This life in brushwood-gate seclusion kept my days and nights utterly full

From David Hinton’s translation – The Selected Poems of T’ao Ch’ien

Elegy for Myself

It’s the late-autumn pitch-tone Wu-yi, Ting year of the hare.  The heavens are cold now, and the nights long.  Geese pass, traveling south in desolate, windswept skies.  Leaves turn yellow and fall.  I, Master T’ao, will soon leave this inn awaiting travelers, and return forever to my native home.  Everyone grieves.  Mourning together, they’ve gathered here tonight for these farewell rites.  They’re making offerings to me: elegant foods and libations of crystalline wine.  I look into their already blurred faces, listen to their voices blending away into silence.  Hu-ooo! Ai-tsai hu-ooo!

Boundless — this vast heap earth,
this bottomless heaven, how perfectly

boundless.  And among ten thousand
things born of them, to find myself

a person somehow, though a person
fated from the beginning to poverty

alone, to those empty cups and bowls,
thin clothes against winter cold.

Even hauling water brought such joy,
and I sang under a load of firewood:

this life in brushwood-gate seclusion
kept my days and nights utterly full

Spring and autumn following each other
away, there was always garden work —

some weeding here or hoeing there.
What I tended I harvested in plenty,

and to the pleasure of books, koto
strings added harmony and balance.

I’d sun in winter to keep warm,
and summers, bathe in cool streams.

Never working more than hard enough,
I kept my heart at ease always,

and whatever came, I rejoiced in all
heaven made of my hundred-year life.

Nothing more than this hundred-year
life — and still, people resent it.

Afraid they’ll never make it big,
hoarding seasons, they clutch at

days, aching to be treasured alive
and long remembered in death.  Alone,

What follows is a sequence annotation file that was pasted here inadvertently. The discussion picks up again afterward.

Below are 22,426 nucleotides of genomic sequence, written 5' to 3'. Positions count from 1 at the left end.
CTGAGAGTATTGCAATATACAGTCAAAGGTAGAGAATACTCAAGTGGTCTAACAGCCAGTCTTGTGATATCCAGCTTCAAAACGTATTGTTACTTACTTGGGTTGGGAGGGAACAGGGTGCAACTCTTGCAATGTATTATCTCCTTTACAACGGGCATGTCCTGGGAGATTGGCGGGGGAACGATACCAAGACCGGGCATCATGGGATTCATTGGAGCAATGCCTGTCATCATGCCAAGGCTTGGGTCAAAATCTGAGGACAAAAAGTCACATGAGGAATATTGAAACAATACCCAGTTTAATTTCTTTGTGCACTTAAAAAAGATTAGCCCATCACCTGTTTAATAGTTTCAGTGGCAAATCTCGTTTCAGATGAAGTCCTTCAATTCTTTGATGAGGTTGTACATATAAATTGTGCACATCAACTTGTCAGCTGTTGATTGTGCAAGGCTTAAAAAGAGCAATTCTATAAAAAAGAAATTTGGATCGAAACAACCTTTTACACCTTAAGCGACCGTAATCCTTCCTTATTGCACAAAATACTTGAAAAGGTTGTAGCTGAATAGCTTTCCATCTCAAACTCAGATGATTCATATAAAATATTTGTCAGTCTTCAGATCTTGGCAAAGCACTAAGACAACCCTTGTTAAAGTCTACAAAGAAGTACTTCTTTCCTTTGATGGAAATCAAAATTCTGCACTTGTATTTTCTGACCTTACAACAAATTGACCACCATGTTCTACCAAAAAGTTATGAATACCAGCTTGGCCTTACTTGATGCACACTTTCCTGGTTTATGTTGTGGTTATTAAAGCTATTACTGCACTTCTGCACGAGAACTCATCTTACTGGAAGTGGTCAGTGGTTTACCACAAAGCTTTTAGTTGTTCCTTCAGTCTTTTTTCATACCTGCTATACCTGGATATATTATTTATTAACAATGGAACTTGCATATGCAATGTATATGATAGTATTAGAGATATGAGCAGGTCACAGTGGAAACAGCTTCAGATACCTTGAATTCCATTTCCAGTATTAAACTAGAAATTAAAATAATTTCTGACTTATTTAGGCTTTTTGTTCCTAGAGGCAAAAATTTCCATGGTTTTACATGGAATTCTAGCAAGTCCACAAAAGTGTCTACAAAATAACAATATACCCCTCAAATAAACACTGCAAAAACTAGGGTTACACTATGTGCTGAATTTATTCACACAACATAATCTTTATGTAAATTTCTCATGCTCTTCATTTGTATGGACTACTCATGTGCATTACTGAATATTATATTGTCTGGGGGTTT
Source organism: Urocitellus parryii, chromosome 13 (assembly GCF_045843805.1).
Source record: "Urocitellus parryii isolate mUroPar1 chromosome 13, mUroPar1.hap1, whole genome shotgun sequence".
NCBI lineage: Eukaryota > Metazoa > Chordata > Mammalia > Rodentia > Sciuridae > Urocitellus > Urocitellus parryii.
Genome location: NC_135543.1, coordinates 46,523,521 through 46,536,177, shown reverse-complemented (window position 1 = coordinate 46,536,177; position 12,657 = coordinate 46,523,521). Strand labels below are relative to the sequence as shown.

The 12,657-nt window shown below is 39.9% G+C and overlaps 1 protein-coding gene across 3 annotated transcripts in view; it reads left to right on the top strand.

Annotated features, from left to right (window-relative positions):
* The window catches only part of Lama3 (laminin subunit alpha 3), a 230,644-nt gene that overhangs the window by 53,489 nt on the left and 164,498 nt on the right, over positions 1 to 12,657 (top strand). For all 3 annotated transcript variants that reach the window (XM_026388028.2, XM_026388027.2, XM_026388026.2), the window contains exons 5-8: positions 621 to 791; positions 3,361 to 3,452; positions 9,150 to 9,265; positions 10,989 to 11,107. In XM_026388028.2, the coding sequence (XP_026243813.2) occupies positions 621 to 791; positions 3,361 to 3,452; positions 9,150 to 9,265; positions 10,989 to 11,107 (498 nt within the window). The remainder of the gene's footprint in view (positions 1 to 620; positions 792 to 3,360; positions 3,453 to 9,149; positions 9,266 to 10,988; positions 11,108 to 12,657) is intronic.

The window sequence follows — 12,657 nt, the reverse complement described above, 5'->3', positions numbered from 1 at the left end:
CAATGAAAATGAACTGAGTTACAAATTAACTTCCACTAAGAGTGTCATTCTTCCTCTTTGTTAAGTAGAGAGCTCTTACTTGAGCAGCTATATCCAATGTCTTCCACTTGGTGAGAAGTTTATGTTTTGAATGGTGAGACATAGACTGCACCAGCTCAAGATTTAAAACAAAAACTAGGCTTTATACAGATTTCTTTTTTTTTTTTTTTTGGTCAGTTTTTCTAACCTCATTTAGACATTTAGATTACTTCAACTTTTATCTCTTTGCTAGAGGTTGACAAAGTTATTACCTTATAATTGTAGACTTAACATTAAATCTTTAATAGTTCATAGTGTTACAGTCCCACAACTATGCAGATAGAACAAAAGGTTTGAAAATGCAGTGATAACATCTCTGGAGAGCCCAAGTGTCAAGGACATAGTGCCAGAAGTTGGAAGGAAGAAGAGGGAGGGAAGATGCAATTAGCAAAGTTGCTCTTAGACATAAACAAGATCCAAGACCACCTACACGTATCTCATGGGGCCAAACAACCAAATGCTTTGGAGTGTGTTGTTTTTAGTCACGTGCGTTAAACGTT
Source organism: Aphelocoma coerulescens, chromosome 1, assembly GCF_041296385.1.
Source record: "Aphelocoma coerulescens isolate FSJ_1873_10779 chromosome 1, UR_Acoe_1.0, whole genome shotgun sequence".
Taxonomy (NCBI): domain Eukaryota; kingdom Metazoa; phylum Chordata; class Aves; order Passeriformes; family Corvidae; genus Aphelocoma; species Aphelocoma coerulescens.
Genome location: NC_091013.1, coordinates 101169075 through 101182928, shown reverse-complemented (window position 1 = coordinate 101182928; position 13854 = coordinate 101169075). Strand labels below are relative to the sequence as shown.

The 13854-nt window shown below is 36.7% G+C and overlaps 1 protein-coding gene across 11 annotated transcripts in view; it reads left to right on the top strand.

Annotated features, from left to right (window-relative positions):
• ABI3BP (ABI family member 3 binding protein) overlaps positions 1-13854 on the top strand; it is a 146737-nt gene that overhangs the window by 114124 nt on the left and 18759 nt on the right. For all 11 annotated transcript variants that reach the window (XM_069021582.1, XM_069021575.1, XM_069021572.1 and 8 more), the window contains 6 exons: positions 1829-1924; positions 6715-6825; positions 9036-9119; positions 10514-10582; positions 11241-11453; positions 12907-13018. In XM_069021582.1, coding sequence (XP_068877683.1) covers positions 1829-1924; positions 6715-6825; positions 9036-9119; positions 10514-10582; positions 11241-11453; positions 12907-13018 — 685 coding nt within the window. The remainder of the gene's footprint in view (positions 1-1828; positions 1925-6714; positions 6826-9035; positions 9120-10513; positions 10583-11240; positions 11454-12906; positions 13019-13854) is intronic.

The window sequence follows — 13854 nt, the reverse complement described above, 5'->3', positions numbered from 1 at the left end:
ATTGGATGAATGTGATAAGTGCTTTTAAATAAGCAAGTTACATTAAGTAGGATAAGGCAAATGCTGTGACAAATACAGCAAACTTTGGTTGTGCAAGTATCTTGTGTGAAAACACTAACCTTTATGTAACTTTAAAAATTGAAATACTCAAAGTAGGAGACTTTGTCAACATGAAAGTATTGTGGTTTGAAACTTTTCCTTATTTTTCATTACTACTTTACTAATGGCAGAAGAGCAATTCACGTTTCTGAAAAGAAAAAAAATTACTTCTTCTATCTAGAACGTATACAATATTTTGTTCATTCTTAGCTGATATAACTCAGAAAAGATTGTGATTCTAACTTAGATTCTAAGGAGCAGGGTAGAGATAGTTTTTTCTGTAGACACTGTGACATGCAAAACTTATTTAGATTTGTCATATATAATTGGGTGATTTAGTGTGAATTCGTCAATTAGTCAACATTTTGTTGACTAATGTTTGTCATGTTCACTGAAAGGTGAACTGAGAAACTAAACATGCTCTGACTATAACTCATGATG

alone and nothing like them, I’ve
always gone my own way.  All their

esteem couldn’t bring me honor, so
how can mud turn me black? Resolute

here in my little tumbledown house,
I swilled wine and scribbled poems.

Seeing what fate brings, our destiny
clear, who can live without concern?

But today, facing this final change,
I can’t find anything to resent:

I lived a life long and, cherishing
solitude always, abundant.  Now

old age draws to a close, what more
could I want? Hot and cold pass

away and away. And absence returns,
something utterly unlike presence.

My wife’s family came this morning,
and friends hurried over tonight.

They’ll take me out into the country,
bury me where the spirit can rest

easy.  O dark journey.  O desolate
grave, gate opening into the dark

unknown.  An opulent coffin Huan’s
disgrace, Yang’s naked burial a joke,

it’s empty — there’s nothing in death
but the empty sorrows of distance.

Build no gravemound, plant no trees —
just let the days and months pass

away. I avoided it my whole life,
so why invite songs of praise now?

Life is deep trouble. And death,
why should death be anything less?

Hu-ooo! Ai-tsai hu-ooo!

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